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With two films slated for release this year and an upcoming award at the 78th annual Venice Film Festival, Ridley Scott has a lot to celebrate. The 83-year-old English director’s next release, “The Last Duel,” will premiere at the Italian film festival in September before being released stateside on October 15.
And then there’s “House of Gucci” — the highly anticipated crime drama starring Lady Gaga as Patrizia Reggiani, and Adam Driver as Maurizio Gucci. The film follows the tumultuous relationship and deadly divorce of the heads of the Gucci empire. Also worth mentioning: Jared Leto makes a stunning transformation for the role of Maurizio’s cousin, Paolo Gucci.
With so much well-deserved buzz around Scott’s new films, it’s only right to highlight some of the best movies of his career. Keep reading for our roundup of seven Scott films that are perfect for your Blu-ray collection. For more movie suggestions from incredible directors, check out our list of must-see films helmed by Martin Scorsese, Wes Anderson, and Christopher Nolan.
Just two years after making his feature film directorial debut — “The Duellists” — Scott landed a blockbuster with “Alien.” The film raked in over $100 million at the box office and became one of the top-grossing movies of 1979. “Aliens” also birthed a successful movie franchise whose success may be attributed to a major change that Scott made to the script in switching the protagonist from a man to a woman. Sigourney Weaver portrayed the role as the alien-fighting heroine, Ellen Ripley. Weaver went on to appear in four of the five films in the franchise.
“Are you not entertained?” Russell Crowe, Joaquin Phoenix, Connie Nielsen, and Oliver Reed led Scott’s epic historical drama released in 2000. The movie is about a Roman general forced to become a common gladiator after being betrayed by an emperor who seizes the throne (spoiler alert: the usurper killed his father). “Gladiator” was another box office juggernaut for Scott, grossing nearly $500 million worldwide.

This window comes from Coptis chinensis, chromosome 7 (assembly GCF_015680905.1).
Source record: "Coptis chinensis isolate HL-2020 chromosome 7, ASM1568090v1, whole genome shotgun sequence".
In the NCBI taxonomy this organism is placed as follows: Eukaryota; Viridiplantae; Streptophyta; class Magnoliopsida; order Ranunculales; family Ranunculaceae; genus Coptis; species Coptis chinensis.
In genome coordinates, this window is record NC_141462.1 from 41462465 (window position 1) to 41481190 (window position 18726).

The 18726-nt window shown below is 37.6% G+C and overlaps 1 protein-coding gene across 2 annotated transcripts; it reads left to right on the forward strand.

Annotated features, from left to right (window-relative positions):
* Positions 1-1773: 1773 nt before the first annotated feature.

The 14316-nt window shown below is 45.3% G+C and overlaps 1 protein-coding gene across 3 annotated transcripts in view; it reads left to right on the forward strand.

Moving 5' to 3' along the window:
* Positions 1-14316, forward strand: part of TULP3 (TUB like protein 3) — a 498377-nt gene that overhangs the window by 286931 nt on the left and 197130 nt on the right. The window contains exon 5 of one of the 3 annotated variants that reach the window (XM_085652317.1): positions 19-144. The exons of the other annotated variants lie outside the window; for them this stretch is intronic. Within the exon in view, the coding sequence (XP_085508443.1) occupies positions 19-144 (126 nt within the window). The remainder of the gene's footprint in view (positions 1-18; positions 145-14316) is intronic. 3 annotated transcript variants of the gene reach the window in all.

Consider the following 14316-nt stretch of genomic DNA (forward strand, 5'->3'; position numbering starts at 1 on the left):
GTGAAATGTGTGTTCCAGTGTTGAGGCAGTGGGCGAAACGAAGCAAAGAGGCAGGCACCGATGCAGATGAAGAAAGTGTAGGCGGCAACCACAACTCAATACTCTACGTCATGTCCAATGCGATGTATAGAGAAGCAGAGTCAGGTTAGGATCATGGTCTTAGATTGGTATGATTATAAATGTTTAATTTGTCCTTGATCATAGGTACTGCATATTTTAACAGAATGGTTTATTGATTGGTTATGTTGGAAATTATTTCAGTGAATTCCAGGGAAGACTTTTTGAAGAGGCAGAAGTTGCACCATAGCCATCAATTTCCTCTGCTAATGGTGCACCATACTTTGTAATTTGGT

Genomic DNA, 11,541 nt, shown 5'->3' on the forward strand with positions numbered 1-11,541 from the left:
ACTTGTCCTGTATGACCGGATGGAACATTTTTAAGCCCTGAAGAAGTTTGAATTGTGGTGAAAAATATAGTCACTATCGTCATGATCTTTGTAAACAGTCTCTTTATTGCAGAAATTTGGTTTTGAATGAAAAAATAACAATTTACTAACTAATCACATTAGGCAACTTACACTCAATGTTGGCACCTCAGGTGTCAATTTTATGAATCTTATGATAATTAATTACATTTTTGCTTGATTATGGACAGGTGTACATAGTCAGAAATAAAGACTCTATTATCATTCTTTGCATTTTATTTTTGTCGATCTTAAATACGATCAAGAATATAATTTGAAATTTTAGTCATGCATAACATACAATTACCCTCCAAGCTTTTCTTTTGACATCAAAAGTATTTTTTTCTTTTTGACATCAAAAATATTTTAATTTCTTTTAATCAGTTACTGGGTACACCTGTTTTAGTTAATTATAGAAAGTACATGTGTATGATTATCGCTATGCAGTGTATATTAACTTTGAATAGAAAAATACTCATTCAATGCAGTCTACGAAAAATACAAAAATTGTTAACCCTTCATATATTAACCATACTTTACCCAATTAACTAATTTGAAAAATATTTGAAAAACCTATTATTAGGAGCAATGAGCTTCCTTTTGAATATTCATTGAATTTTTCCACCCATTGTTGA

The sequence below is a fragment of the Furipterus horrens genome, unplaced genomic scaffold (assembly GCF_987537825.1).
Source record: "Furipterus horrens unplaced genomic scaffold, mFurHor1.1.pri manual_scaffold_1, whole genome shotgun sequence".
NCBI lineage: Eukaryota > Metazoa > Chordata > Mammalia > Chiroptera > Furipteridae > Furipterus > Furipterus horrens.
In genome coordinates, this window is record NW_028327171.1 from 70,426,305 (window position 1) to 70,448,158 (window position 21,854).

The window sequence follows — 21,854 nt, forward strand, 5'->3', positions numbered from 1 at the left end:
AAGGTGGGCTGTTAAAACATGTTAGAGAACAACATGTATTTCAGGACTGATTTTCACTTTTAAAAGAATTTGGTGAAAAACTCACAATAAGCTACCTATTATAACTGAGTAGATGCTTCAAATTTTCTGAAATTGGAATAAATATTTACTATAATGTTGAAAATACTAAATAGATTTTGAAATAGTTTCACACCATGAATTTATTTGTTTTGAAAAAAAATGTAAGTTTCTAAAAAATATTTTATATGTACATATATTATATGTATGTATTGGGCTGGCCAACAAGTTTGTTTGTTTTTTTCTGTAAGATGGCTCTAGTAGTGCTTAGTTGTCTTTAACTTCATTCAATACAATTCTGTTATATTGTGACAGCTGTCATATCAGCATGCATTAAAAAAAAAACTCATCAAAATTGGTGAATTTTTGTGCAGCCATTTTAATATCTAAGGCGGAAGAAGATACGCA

Denzel Washington transforms into a Harlem drug kingpin in the 2007 thriller. The semi-biographical crime film shares a fictionalized depiction of Frank Lucas, a heroine dealer who rose up the ranks in the drug game by allegedly smuggling the drug in the coffins of dead soldiers (a claim that has been debunked). Washington stars opposite Crowe in “American Gangster,” which was written by Steven Zaillian.
Another book to film adaptation, “Blade Runner” is a 1983 sci-fi neo-noir set in a dystopian Los Angeles in the year 2019. Harrison Ford plays a Blade Runner, whose job is to hunt down human Replicants. But he ends up falling in love with one of them. “Blade Runner” wasn’t a major box-office hit, namely because it came out around the same time as “E.T.: The Extra-Terrestrial, “The Thing,” “Star Trek II: The Wrath of Khan” and “Conan the Barbarian.” The movie grossed just $11 million more than its $30 million production budget, but it landed three Oscar nominations and garnered a cult following.
Scott didn’t actually direct this one — Peter Landesman did — but the project originated with him, and he served as producer. In “Concussion,” Will Smith plays Dr. Bennet Omalu, a forensic pathologist who makes a groundbreaking discovery during an autopsy on a former NFL player. Omalu publishes his findings on chronic traumatic encephalopathy (CTE) in a medical journal and embarks on a heroic quest to raise public awareness about the degenerative brain disease amid pushback from the NFL. “Concussion” was based on the 2009 “GQ” story titled “Game Brain.” Sony reportedly cut scenes from the film so the NFL wouldn’t get upset.
Demi Moore famously chopped off her signature long hair to play Lieutenant Jordan O’Neil in “G.I. Jane.” The 1997 war drama paints a sobering portrait of being a woman in the military. In this fictionalized story, Moore plays the first woman to enter a special training unit (think Navy SEAL) where she undergoes an intense training process that pushes her to her mental and physical limits.
Susan Sarandon and Geena Davis set off on an epic road trip in another cult hit in Scott’s catalog. Thelma (Davis) and Louise (Sarandon) are two friends desperate to escape their mundane lives in Arkansas for a weekend getaway.
The film apparently ruffled a few feathers when it first debuted. “I completely underestimated that we were backing into territory held by white heterosexual males, Sarandon recently said in an interview. “They got offended and accused us of glorifying murder and suicide and all kinds of things. It didn’t seem like a big deal, it seemed like it was unusual that there would be a woman that you could be friends within a film. Normally, if there were two women in a film, you automatically hated each other for some reason…Next thing we knew, all hell broke loose.”